Dear Swimsuit, I Love You.
An Eres suit similar to the writer's own.
For most of my life, I've been an extremely non-monogomous swimwear consumer. From as far back as I can remember (’80s color-blocked tankini from third grade, I'm thinking specifically about you) I've had a drawer overflowing with bathing suits — kind of a quirk since I didn't grow up on the beach but in the concrete jungle of Brooklyn, where we were fortunate enough to have a backyard ... and a baby pool. My mother has a bit of a swimsuit fetish herself, so I'm guessing it's a genetic trait. Throughout high school and college, I'd load up on cheap, colorful suits from fast-fashion sources, wearing a different bikini every day on a winter trip to Aruba or packing an entire suitcase of bathing gear for a week out in Montauk. Then, something changed.
I was 27 and just pregnant with my first child, working at a now-defunct fashion magazine that was all about shopping and style. Part of the joy of a gig like that is being surrounded by clothes and samples, a never-ending wardrobe replenishment on tap. This included swimwear, and once a year the racks in the office were absolutely overloaded with suits of all stripes, as we edited down the ultimate selection for the season for our readers. This particular season there was a brilliant cobalt blue maillot from Eres, the ultimate in French swim chic. I was unsure how I could work around a pregnant belly in a bathing suit, and though it was a sample size and I'm not, my department's assistant urged me to try it on. Miraculously, the thing fit like a glove over my new bump and super boobs — and looked, admittedly, beautiful. I felt incredibly confident and stylish, and luxuriated in the feel of it—cut from much more luxe fabric than I was used to, it was smooth and supportive and revelatory. This was what the high price tag was about, and it was absolutely worth it.
An image from a recent Eres campaign.
That summer, I wore my new favorite suit nearly every time I hit the beach, sometimes for days on end. Every night, I'd diligently hand rinse and dry it flat, and the way it retained its shape was remarkable — I was used to suits getting droopy and baggy after a few wears and washes, but this was a garment cut from another cloth entirely. As my belly grew larger (and larger) the suit accomodated my growing body with grace — perhaps towards the end of the summer my décollete outgrew the bounds of the suit's neckline, but that's part of the fun of pregnancy, isn't it? Summer ended and my newfound treasure was put away in the fall, making way for tall-panel maternity pants and enormous sweaters. After my daughter was born in January, the haze of that winter and spring left me no time to think of summer, but sure enough, it came, as it always does.
I unpacked my non-pregnant warm-weather clothes, rejoicing at the sight of them after nearly two years. There was a slew of bikinis, mismatched, their ties tangled in knots after so much time in storage, but I wasn't ready for them. My body wasn't back, and I couldn't think of baring my pale, soft stomach to the world just yet. I redisovered the jewel-blue suit, tucked hastily into a suitcase, and thrilled at the sight of it—so bright and joyful and beachy. But would it look good? I despaired at the thought of having stretched it to its limits with my super-belly, but after slipping it on I was assured that this was, indeed, a magical swimsuit. Its thick straps fell flat against my shoulders, my wondrous new nursing bosom nestled into the sexy, deep-V top. The extra pounds I still carried postpartum didn't seem outrageously obvious when tucked into the super-strength Peau Douce Lycra, a signature of the 40-year old swimwear company that fits like a second skin and subtly sculpts, making you feel svelte and sexy without any effort on your part. Relief. Parenting might be tricky, but figuring out what I'd be wearing a the beach would still be a breeze.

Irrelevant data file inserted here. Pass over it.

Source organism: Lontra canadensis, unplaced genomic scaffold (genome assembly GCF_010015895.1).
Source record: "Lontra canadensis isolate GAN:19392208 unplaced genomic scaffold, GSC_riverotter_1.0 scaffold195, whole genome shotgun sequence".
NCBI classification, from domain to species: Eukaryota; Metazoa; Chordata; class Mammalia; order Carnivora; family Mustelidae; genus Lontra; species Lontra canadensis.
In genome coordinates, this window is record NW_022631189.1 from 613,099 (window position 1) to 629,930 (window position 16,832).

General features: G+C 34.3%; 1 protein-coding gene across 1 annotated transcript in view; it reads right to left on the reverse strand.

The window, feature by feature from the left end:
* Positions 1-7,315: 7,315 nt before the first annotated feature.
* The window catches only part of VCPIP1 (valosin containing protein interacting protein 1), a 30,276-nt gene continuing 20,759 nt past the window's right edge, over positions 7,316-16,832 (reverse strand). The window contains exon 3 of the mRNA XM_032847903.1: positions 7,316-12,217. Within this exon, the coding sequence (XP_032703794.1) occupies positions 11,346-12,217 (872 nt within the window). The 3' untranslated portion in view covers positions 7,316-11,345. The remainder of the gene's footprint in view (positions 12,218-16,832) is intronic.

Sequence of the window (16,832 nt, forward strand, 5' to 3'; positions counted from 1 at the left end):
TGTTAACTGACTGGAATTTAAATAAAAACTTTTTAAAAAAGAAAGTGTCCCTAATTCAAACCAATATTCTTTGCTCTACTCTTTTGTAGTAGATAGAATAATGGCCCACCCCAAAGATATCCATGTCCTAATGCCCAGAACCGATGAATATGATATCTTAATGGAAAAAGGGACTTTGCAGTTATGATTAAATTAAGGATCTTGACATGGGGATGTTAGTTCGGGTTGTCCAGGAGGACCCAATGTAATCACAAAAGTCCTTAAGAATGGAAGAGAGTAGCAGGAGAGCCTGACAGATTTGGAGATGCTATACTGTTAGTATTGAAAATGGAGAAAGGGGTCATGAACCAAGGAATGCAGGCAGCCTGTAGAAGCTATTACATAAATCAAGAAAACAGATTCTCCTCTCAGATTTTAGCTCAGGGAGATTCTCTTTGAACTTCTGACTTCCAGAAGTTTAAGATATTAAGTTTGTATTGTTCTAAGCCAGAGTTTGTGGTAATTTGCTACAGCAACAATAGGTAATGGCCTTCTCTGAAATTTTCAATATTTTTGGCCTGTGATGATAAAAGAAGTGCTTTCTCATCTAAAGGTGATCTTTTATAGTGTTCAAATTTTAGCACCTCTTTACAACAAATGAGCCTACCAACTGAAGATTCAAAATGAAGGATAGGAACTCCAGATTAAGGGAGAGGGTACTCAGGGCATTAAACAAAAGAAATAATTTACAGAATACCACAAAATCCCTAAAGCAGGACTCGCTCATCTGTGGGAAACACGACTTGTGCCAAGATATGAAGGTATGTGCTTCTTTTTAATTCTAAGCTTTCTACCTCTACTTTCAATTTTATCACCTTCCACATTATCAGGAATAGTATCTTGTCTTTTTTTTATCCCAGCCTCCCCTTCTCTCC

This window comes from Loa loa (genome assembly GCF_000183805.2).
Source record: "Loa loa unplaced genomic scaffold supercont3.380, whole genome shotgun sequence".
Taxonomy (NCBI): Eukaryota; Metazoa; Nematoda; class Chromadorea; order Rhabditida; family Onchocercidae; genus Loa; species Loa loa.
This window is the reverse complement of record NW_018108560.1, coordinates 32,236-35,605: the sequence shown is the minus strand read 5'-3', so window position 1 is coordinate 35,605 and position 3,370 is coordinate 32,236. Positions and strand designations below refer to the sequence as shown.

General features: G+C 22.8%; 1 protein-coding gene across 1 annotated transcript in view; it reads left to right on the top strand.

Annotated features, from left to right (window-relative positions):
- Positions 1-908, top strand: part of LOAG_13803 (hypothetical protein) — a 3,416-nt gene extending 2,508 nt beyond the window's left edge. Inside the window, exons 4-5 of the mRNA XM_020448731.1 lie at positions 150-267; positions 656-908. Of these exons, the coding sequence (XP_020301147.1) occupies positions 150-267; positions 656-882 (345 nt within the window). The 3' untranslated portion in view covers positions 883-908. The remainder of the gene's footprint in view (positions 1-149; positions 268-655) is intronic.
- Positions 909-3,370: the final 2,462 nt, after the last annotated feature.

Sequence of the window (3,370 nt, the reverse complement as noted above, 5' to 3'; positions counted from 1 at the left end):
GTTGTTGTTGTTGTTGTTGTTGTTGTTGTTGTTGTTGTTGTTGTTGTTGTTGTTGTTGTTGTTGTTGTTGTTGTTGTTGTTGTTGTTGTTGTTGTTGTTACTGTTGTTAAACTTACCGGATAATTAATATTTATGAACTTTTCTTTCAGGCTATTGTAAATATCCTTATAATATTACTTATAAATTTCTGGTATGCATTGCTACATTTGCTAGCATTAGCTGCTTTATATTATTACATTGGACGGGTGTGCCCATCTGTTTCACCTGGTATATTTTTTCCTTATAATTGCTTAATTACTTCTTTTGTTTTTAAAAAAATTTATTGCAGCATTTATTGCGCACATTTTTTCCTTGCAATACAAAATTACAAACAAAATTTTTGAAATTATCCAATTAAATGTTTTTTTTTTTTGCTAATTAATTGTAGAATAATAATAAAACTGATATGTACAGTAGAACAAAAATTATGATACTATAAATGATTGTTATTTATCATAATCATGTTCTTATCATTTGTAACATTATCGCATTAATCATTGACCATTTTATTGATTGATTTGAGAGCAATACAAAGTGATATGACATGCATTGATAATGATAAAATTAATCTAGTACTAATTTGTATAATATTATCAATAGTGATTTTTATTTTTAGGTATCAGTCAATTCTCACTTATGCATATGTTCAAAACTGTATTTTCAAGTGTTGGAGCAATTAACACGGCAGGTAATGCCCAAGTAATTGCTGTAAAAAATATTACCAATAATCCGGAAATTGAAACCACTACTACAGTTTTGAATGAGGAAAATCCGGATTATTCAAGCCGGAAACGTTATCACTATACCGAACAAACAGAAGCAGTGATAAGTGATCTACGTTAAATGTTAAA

Signature Eres blue.
It's now nearly five years later, and my Eres one-piece is still my summer go-to. I've flirted a bit with some triangle bikinis, looking to show off the fact that my body, which has now been pregnant twice, has in fact bounced back (I was faithful to the blue swimsuit through my second pregnancy, too, wearing it to the beach the day before my son was born two years ago). But there's nothing that makes me feel as beautiful, sexy, or comfortable as that blue one-piece.
Over the years I'd read advice from stylists, celebs, and fashion editors, all who sing the praises of investing in quality pieces over quantity wardrobe fillers. Now, at 35, I get it. One great white shirt is worth more than five not-exactly-right ones, and wearing a well-made pair of beautiful shoes every day gives me more joy (and comfort) than scuffling around in inexpensive styles that kill my feet. I plan to pass on the Eres swimsuit to my daughter like an heirloom, and I hope that when it's hers she'll adore it as much as I have. It sounds romantic, but I hope that when she's its proud owner, she'll remember me on the beach with her, digging in the sand or splashing in the waves, happy and free. Because, as silly as it sounds, this swimsuit makes me happy. And happy is such a wonderful thing to be.